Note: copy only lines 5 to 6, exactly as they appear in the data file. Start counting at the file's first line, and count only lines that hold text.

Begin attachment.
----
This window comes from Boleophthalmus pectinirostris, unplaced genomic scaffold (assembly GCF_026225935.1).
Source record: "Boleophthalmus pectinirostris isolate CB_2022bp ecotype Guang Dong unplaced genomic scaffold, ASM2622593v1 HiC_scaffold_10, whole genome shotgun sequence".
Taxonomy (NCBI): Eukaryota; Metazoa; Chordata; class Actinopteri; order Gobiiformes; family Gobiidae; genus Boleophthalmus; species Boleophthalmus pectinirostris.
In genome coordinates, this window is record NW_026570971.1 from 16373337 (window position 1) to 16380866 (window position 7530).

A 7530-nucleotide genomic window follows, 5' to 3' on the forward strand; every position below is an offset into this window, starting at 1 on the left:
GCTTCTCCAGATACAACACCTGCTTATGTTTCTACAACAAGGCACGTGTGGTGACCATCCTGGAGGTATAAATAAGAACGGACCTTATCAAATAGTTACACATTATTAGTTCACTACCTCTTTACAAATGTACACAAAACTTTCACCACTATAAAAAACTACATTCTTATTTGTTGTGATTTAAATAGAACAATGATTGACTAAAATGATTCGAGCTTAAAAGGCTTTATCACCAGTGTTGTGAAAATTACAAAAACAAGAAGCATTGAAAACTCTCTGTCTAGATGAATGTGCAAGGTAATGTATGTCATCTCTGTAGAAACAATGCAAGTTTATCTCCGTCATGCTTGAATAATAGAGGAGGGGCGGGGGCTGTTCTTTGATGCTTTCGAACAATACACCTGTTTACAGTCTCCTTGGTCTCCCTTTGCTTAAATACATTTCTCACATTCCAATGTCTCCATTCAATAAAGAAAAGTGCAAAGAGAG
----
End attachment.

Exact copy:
A 7530-nucleotide genomic window follows, 5' to 3' on the forward strand; every position below is an offset into this window, starting at 1 on the left:
GCTTCTCCAGATACAACACCTGCTTATGTTTCTACAACAAGGCACGTGTGGTGACCATCCTGGAGGTATAAATAAGAACGGACCTTATCAAATAGTTACACATTATTAGTTCACTACCTCTTTACAAATGTACACAAAACTTTCACCACTATAAAAAACTACATTCTTATTTGTTGTGATTTAAATAGAACAATGATTGACTAAAATGATTCGAGCTTAAAAGGCTTTATCACCAGTGTTGTGAAAATTACAAAAACAAGAAGCATTGAAAACTCTCTGTCTAGATGAATGTGCAAGGTAATGTATGTCATCTCTGTAGAAACAATGCAAGTTTATCTCCGTCATGCTTGAATAATAGAGGAGGGGCGGGGGCTGTTCTTTGATGCTTTCGAACAATACACCTGTTTACAGTCTCCTTGGTCTCCCTTTGCTTAAATACATTTCTCACATTCCAATGTCTCCATTCAATAAAGAAAAGTGCAAAGAGAG